After a 36-point loss to the Clippers Friday night, the Los Angeles Lakers are 1-10 in their last 11 games. How much lower will they go—could this season’s record become the worst in franchise history?
At one point on Friday, the Purple and Gold were down by 41 points. They managed to make some minor headway in the third quarter, at least avoiding their all-time margin of loss—46 points, courtesy of the Portland Trail Blazers in 1995.
The Lakers’ record now stands at 14-23 (.378) and is headed toward oblivion. The Lakers will face the Cleveland Cavaliers on Tuesday night, and when that’s all wrapped up, there could be a tie for obscurity.
Back to reality: 14-23 Lakers play their only home game tonight in stretch with TEN road games. Facing Mike Brown's 13-23 Cavaliers.— KEVIN DING (@KevinDing) January 14, 2014
Let’s begin our journey through five concentric circles of pure wretchedness, also known as the worst records ever for the Lakers franchise in terms of percentage, from five to one:
2004-05 Los Angeles Lakers, 34-48 (.415)
It wouldn’t be a stretch to see the Lakers match their 2004-05 season. After a stunning meltdown against the Detroit Pistons in the 2004 NBA Finals, Phil Jackson left, Shaquille O’Neal was traded and Rudy Tomjanovich was hired. Rudy T actually had a respectable 24-19 record before stepping aside, citing health reasons.
This was the season that saw Chris Mihm starting at center with Chucky Atkins running the point. Frank Hamblen stepped in as the interim head coach and finished things off with a 10-29 record. Final tally: 34-48.
This current Lakers squad could match that low without even trying. Let’s just go ahead and lower the bar a notch.
1993-94 Los Angeles Lakers, 33-49 (.402)
The Lakers went 33-49 during the 1993-94 season with three different head coaches—Randy Pfund, Bill Bertka and Magic Johnson. Vlade “Sweat Mop” Divac led the Lakers in scoring, and it was Nick Van Exel’s rookie season. After Pfund’s dismissal, Magic took over and closed things out on a 5-11 coaching run.
The quickest way to a 33-win season is to simply repeat history by changing coaches midseason. Kurt Rambis, currently an assistant with the Lakers, could take over and pull a Hamblen by keeping the seat warm for the return of Phil Jackson.
Want to know who else was on the ’93-94 roster? None other than Rambis. Kind of spooky, huh?
1974-75 Los Angeles Lakers, 30-52 (.366)
Continuing down the drain, we come to the low point of coach Bill Sharman’s career. The 1974-75 season was just too sad to make fun of with a 30-52 record. Longtime Lakers color commentator Stu Lantz was on this squad. Gail Goodrich, Lucius Allen, Happy Hairston, Connie Hawkins and Pat Riley were also on board.
It just goes to show—great players don’t always make a great team. And since the current Lakers roster isn’t loaded with great players, 52 losses is a doable thing.
Guess who else was on that ’74-75 roster? Stan Love, as in the father of Kevin Love.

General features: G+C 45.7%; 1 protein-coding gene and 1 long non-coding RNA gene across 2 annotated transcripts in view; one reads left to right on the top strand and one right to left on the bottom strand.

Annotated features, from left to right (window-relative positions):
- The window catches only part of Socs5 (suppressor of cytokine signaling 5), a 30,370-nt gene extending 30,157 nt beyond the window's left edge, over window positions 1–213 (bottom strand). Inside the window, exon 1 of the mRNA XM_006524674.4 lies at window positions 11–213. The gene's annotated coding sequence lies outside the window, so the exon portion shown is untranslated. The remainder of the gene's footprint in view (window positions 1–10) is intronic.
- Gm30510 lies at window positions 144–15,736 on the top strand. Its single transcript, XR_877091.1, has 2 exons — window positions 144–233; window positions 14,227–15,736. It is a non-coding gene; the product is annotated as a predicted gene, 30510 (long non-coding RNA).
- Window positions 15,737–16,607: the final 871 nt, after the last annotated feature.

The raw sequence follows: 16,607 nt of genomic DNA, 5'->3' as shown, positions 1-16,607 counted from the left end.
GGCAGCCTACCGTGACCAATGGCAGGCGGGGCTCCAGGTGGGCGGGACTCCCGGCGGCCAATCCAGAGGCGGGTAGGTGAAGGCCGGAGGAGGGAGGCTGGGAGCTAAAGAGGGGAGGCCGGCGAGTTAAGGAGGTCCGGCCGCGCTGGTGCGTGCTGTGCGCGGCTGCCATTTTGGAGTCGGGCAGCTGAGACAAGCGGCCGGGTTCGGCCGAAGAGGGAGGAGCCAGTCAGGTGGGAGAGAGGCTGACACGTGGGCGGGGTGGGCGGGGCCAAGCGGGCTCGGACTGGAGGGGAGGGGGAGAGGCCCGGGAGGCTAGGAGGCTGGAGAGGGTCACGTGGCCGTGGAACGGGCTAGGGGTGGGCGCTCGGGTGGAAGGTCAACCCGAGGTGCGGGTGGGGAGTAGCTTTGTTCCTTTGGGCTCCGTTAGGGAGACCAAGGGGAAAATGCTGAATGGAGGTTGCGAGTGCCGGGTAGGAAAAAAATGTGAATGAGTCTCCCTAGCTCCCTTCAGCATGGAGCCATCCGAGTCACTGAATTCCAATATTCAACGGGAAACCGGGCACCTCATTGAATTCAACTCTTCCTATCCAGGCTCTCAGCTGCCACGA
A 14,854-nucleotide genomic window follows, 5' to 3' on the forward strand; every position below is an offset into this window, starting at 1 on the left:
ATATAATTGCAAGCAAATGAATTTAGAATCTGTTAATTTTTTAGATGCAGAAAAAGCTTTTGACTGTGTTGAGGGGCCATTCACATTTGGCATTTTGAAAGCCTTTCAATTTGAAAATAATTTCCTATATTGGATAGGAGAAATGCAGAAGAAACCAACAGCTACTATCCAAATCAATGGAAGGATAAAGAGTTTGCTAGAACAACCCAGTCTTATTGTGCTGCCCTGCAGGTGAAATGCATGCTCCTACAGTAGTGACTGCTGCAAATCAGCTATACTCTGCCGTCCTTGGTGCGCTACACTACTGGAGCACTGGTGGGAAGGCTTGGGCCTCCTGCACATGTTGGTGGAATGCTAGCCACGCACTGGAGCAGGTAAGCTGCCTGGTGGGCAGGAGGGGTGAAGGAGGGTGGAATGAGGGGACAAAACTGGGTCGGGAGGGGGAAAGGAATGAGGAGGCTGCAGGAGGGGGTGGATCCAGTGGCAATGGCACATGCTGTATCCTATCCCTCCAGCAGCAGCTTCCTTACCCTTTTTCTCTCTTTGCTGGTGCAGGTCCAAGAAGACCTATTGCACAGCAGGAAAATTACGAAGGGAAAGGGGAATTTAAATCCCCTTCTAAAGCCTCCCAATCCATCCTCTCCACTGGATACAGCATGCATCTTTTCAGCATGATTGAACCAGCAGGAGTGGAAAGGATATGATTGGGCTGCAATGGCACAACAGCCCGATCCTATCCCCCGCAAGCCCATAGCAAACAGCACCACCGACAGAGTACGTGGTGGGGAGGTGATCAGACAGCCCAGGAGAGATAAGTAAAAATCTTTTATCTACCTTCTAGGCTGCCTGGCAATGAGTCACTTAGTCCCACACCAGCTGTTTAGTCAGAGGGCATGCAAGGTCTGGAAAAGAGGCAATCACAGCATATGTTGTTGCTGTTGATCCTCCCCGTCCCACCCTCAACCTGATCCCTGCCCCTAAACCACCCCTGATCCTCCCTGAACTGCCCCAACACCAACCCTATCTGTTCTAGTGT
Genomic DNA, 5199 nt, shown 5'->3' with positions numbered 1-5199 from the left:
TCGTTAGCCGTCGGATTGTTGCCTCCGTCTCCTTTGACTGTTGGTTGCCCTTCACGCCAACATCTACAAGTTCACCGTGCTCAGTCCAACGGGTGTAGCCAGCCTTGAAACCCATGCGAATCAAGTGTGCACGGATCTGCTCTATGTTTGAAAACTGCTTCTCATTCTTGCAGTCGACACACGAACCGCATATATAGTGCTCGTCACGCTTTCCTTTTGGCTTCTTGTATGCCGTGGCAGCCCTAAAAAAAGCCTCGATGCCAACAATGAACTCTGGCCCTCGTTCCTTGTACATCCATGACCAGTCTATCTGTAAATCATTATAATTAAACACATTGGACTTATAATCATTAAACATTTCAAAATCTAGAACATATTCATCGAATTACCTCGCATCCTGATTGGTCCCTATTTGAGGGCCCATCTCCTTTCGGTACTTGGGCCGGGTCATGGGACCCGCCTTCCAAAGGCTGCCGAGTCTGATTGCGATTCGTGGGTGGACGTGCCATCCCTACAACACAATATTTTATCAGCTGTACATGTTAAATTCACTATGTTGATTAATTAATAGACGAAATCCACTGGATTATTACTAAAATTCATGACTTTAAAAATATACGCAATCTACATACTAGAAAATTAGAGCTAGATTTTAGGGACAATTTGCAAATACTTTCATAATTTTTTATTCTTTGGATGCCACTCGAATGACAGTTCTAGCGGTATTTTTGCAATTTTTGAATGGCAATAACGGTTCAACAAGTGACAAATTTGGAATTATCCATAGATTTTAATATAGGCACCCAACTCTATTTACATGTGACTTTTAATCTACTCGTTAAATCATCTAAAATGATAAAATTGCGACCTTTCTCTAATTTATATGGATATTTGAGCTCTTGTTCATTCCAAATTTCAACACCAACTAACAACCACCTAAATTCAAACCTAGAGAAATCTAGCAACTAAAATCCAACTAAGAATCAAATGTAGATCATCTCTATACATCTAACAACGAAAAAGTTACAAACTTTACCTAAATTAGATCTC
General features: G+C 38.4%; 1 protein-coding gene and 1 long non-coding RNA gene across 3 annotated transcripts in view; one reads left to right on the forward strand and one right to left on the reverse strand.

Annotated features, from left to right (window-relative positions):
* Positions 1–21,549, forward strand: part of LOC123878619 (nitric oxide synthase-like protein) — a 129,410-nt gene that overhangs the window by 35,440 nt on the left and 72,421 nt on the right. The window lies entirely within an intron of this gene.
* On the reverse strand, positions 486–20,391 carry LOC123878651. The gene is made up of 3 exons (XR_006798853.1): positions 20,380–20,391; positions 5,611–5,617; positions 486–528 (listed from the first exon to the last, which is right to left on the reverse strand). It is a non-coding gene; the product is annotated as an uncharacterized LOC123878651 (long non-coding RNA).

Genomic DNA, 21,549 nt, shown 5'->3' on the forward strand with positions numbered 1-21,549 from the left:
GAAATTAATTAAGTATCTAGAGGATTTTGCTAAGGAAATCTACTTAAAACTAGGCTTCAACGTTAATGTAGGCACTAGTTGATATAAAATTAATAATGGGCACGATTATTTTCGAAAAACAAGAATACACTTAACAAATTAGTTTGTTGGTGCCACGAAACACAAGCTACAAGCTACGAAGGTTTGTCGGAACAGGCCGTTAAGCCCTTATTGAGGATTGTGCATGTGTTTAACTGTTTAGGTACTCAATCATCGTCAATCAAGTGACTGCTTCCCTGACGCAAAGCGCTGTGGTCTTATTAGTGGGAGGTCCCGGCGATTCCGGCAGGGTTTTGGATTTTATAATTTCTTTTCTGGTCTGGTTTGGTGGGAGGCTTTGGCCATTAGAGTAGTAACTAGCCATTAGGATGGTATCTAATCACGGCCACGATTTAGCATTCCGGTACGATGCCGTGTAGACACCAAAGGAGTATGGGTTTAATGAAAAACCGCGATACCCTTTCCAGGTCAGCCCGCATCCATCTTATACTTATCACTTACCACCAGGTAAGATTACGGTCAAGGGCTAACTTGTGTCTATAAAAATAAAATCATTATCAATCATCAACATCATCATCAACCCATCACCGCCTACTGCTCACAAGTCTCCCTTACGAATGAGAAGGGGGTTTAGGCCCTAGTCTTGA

1959-60 Minneapolis Lakers 25-50 (.333)
Next we journey back in time to the days of the Minneapolis Lakers. During the 1959-60 season, the Lakers had a horrendous 25-50 regular-season record but still made it to the Western Division Finals before losing to the St. Louis Hawks. John Castellani coached for the first half of the season, and Jim Pollard finished things up at 14-25.
Elgin Baylor led the team with 29.6 points and averaged 16.4 rebounds per game. Hot Rod Hundley was also on the roster, along with Slick Leonard and Rudy LaRusso.
Could our current Lakers squad dive all the way down to 27 wins, the equivalent number in an 82-game schedule? It could be done, like this: Kendall Marshall, Nick Young, Jodie Meeks and Wesley Johnson get injured. With no operational guards left, Mike D’Antoni turns to Chris “The Caveman” Kaman as his new point center. The floor at Staples Center subsequently falls through the ice below, and lawsuits ensue.
1957-58 Minneapolis Lakers 19-53 (.264)
And finally, the worst season in franchise history. During the 1957-58 season, the team had a league-low 19 wins and 53 losses. This was the season in which John Kundla persuaded legendary big man George Mikan to try his hand at coaching. After compiling a record of 9-30, Mikan turned the reins back over to Kundla.
In order to sink this low in an 82-game schedule, the Lakers could win a max of just eight more games. This would be a nearly impossible task unless Bryant and Nash were to return at the same time and tell the rest of the guys, “Thanks for keeping our places warm, but we’re ready to take over now.”
When you come right down to it, what is the context of the worst season ever? Is it complete team disillusionment, the utter frustration of fans or simply a number?
Lakers fans are asking a lot of questions right now, and there’s not really one defining answer. To some, the notion of tanking in order to move up in the draft is appealing. To others, the idea of losing on purpose is abhorrent.
Next person that tells me to "embrace the tank" as if I should enjoy watching sh***y, losing basketball is getting blocked.— Darius Soriano (@forumbluegold) January 11, 2014
If there’s one thing this list of worst-ever teams tells us, however, it’s that losing doesn’t often happen by design. Some of the all-time greats were on those abysmal squads. Kobe Bryant is also one of the all-time greats, and this can’t be a good feeling for him.
If misery deserves company, the Lakers’ plunge is about to start attracting a whole lot of attention. Stay tuned.